Some use group purchasing organizations (GPOs), which may only go so far and last so long. Some are dabbling with Amazon. Some use alternative sources/channels/strategies for selected items, such as copy paper and printer toner. Still, for most firms, they better start planning now. If the deal goes through, it won’t be a matter of if there’ll be a price increase, but rather when and by how much. Try locking down your pricing, or having your GPO do so, and you might find out that there might be some strong resistance. That tells you something!

This shouldn’t be a shocker given that the combined entity would basically have a monopoly at this product/service market basket level even though the individual line items are still basically commodities. As an aside, though, it’s important to realize that there are very few true commodities that you just “set and forget.” Even managing pure commodities can be quite complex as we’ve written extensively about on the site or on our sister site, MetalMiner.

But, how does this relate to Staples? Well, consider “price majeure” cases of Chinese suppliers reneging on fixed prices contracts – or any supplier claiming no product availability at those prices. Now consider the curious case of when Staples lowballed a State of New York contract with 219 items offered at a penny a unit (including a $1,000 paper shredder), creating a near farcical situation that The Wall Street Journal reported on. Yes, lowballing occurs all the time, but you may want to review your Office Depot/Office Max contracts for how well those rates you locked in on SKU X will transfer to SKU Y in a Staples catalog. And of course, you should beware when you punch out to their website, they have lots of stuff to offer up to you beyond your core items, and even if you lock that down, there’s always the p-card channel. And there’s even more things they can do (e.g., lower the quality for the same SKU), and if you somehow manage to lock down everything and actually become a non-attractive client, it’ll show up in the account profitability analysis, and they will unwind the contract any way possible. They’re not mean, but they have a business to run!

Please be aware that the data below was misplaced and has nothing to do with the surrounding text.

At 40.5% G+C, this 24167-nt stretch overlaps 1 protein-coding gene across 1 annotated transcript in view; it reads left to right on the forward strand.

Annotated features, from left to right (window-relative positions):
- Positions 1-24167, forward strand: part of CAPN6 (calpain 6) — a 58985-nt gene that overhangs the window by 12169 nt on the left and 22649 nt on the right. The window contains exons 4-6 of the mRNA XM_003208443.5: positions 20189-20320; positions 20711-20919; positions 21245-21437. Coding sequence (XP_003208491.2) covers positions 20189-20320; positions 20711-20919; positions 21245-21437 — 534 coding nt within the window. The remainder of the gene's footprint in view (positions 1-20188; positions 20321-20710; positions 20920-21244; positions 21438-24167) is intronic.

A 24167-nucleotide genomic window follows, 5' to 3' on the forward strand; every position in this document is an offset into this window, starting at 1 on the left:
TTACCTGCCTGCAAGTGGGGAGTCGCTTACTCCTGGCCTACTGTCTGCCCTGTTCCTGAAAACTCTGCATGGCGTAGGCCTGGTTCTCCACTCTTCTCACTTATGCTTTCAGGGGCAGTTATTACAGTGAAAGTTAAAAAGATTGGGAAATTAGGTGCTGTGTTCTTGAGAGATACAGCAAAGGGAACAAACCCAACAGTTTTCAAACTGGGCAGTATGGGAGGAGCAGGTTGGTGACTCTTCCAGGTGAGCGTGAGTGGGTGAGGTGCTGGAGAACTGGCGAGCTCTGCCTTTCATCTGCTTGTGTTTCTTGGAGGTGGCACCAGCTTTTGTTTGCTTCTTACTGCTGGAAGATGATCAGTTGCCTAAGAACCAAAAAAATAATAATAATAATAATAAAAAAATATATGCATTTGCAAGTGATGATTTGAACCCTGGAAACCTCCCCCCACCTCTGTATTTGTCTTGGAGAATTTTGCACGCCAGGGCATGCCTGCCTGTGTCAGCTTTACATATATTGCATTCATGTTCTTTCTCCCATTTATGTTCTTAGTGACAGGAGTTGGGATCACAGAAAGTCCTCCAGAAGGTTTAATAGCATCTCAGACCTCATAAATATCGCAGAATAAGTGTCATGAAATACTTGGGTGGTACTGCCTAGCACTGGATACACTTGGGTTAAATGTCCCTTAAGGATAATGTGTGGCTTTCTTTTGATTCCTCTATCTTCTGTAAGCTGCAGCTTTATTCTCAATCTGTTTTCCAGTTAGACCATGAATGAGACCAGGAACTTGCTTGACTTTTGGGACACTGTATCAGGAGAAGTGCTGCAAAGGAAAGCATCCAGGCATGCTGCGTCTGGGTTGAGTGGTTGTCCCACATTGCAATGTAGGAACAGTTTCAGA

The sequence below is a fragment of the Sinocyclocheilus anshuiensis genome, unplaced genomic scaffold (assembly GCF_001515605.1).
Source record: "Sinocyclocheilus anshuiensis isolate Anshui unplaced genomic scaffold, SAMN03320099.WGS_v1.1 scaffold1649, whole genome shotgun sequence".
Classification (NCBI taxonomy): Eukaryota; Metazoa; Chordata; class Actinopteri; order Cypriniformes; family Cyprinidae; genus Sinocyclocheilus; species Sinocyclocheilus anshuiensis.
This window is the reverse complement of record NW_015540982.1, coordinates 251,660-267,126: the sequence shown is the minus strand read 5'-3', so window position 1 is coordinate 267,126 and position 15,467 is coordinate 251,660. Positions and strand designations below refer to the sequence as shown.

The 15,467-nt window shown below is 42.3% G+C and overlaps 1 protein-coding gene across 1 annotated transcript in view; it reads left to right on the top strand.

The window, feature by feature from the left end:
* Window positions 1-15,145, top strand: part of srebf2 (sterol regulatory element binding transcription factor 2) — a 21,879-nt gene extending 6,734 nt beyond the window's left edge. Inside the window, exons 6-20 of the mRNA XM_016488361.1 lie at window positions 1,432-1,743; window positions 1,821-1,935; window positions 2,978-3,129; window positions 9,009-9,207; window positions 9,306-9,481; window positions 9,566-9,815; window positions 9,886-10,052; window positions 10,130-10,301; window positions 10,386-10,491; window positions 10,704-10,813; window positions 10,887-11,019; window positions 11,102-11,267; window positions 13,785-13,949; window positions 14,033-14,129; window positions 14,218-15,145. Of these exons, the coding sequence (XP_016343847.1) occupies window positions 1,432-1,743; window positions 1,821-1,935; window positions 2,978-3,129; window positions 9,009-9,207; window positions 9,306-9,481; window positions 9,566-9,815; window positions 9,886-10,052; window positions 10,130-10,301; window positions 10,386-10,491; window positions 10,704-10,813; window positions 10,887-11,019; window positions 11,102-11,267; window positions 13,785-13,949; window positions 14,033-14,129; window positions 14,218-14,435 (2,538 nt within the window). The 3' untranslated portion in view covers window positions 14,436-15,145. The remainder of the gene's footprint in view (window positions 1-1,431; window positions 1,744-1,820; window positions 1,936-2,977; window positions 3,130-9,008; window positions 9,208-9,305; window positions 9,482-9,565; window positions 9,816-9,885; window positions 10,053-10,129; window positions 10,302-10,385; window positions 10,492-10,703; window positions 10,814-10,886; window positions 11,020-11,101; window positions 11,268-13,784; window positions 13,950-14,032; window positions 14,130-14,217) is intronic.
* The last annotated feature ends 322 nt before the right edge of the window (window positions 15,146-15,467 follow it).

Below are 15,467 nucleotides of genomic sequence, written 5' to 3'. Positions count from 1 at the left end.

OK, let’s move onto a mega question that keeps appearing for this mega deal: Is Amazon a player in this market that counters the seeming monopoly?

Well, even though Staples and Amazon both would like everyone to believe that Amazon Supply is a competitor that will keep the “pencils sharp” (pun intended) in the industry, Amazon Supply is simply not a replacement for the large enterprise segment of the office supplies and equipment spend category. We have covered Amazon Business in excruciating detail as you can see here, here, here and here. It has neither the physical retail presence – quaint as an actual store might seem nowadays – nor the additional value-added services that are part of a Staples Advantage offering.

Keep in mind that isn’t to say that they won’t be competitors in the longer term, but I’ll save the scenario planning for another post. This scenario planning is cogent in the short term though, because Staples will not allow more than 10% of Office Depot revenue to be carved out to a future competitor as part of the merger deal (basically a ‘poison pill’ if you will), and I can’t think about how that happens operationally or commercially. How could a spun out “mini me” competitor match the mega manufacturer/wholesaler rebates that a Staples/Office Depot combination currently commands?

Anyway, we’ll take a look forward at some scenarios and also discuss some countermeasures that procurement can take immediately – besides calling your local lobbyist – and also in the future.

What’s your take on the deal? Do you think it’ll happen? If not, why? If so, what do you think will be the response to a potential price increase? For example, if you don’t get much credit for cost avoidance, how much effort do you really expend fighting it versus tackling other priorities?

In our next post, we’ll discuss some of the things that a CPO should consider and think about doing immediately.